Before, During, and After a Wildland Fire!

What do wildland fires have to do with utility and pipeline damage prevention?
More than you might imagine!

It’s been six years since Texas suffered its worst wildland fire season in recorded history. More than four million acres burned, destroying almost 3,000 homes and resulting in six deaths. We learned a lot about the impact of wildland fires on utilities and pipelines that year, a topic that hadn’t previously crossed our minds at Texas811.

Bulldozers and motor graders inadvertently damaged pipelines and other surface
and subsurface infrastructure while cutting firebreaks ahead of the wildland fires. Even when equipment operators are familiar with 811, rarely does it cross their minds to call 811 under those circumstances. They are operating under emergency conditions and it’s not as if a locator could be expected to get out a head of the fire to put marks on the ground anyway. The outreach that Texas811 and the Damage Prevention Councils of Texas developed goes beyond the traditional concept of 811. If the responding agencies notify 811 of the approximate location and projected direction of travel upon their initial response, a broad area notification can be sent out with instructions for the facility operators to contact a designated liaison within the incident command system. Physical locates are not requested, but if the operators determine a potential impact to their facilities, they can provide information on what the emergency responders can expect. For example, if a transmission pipeline traverses the area ahead of a fire, the pipeline operator can directly communicate with the Incident Commander, providing latitude/longitude coordinates and instruction to the equipment operators on identifying the presence of the pipeline. In the oil patch, gathering lines of all sizes and associated system appurtenances are routinely encountered at shallow depth or even laying on top of the ground. A predictable hazard, equipment operators can be warned how best to protect themselves in the event of a product release. Traditional pipeline rupture safety instruction of “abandon the equipment in place” doesn’t work in a wildland fire as the heavy equipment is the operator’s ticket out of harm’s way. And finally,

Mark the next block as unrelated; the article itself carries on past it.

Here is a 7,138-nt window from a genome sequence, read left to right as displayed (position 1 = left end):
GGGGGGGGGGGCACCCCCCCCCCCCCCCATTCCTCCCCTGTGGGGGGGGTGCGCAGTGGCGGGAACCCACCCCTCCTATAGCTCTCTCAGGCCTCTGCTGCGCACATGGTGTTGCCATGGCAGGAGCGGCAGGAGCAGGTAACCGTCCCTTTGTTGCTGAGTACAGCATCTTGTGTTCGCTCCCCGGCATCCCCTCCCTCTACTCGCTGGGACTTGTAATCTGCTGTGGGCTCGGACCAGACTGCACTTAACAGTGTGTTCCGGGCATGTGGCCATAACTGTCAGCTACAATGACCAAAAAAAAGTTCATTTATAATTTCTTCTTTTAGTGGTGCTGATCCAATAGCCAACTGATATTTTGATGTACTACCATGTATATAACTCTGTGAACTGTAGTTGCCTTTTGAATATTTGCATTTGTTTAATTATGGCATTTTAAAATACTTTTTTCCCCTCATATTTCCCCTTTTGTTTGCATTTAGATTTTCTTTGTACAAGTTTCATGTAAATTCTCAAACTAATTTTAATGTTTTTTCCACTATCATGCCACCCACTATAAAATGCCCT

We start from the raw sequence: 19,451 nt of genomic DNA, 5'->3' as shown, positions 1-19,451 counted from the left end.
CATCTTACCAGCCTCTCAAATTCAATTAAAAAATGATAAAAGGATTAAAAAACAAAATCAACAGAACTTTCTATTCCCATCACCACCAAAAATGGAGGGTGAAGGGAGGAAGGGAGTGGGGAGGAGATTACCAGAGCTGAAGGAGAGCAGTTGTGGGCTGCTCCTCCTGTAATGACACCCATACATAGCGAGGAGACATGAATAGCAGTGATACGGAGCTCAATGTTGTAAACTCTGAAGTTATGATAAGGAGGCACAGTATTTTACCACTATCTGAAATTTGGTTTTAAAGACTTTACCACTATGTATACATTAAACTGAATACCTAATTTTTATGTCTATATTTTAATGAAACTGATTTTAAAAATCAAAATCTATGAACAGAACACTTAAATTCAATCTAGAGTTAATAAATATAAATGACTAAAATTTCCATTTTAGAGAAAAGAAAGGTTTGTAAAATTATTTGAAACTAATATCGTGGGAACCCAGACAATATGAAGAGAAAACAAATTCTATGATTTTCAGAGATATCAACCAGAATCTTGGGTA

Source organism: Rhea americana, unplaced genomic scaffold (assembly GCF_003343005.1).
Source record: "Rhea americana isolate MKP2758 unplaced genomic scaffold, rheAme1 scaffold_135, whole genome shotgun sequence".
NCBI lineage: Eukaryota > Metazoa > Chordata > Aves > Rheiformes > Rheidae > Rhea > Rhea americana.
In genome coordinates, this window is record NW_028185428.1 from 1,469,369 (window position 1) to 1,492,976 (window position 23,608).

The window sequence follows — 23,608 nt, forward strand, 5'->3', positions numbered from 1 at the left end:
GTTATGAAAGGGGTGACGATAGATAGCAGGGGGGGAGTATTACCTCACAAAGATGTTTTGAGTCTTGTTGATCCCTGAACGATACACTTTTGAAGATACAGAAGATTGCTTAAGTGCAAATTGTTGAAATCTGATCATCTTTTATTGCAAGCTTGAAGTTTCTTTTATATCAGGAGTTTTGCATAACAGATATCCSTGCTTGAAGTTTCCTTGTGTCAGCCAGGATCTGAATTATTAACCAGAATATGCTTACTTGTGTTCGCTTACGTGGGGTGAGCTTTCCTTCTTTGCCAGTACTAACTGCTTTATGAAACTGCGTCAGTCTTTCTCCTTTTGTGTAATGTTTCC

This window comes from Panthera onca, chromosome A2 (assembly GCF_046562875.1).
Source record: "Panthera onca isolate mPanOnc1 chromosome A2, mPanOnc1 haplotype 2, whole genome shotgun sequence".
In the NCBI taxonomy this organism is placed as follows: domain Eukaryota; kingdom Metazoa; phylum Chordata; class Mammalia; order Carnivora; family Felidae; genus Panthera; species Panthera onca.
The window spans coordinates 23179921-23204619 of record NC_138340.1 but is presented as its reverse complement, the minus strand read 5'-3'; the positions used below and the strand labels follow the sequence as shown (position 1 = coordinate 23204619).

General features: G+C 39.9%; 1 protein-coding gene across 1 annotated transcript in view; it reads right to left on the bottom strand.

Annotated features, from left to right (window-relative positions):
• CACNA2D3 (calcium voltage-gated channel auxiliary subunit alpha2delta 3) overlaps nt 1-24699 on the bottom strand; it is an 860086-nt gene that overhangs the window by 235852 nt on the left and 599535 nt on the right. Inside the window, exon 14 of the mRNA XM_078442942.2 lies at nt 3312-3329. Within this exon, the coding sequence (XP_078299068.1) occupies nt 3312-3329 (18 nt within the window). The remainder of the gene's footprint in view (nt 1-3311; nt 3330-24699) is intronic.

the facility operators have advance warning that their system is subject to potential outage so they can take steps to prepare for impact, which is especially important for rural electric and telecommunications providers.

Restoration of service after a wildland fire frequently involves emergency excavation to replace damaged utility poles and other surface infrastructure. With damage prevention council support, contract locators and pipeline and utility operators can coordinate their response efforts to make the most efficient use of available time and resources as utility poles and other surface infrastructure are
replaced on an emergency basis.

Landowner outreach is critical after a fire. Miles of fence lines damaged or  destroyed in the fire have to be replaced and in some cases, livestock has to be buried. Damage prevention communications and public service announcements have been developed for distribution through the forest service and agricultural agencies on how to utilize 811 during restoration efforts. A result of this effort is the “After the Fire, Call 811” PSA developed for distribution at post-fire town hall meetings to heighten landowner awareness. (Check out the PSA at  pcoftexas.com/additional-information/helpful-documents.)

Damage prevention initiatives associated with wildland fire response and recovery are just one example of how Texas811 and the Damage Prevention Councils of Texas routinely identify opportunities for improvement and serve as the information hub for the various stakeholders to achieve solutions to common, and uncommon, problems.


Doug Meeks is Texas811’s Damage Prevention Manager.  For additional information about developing a wildland fire notification process, he can be reached at dougmeeks@texas811.org.

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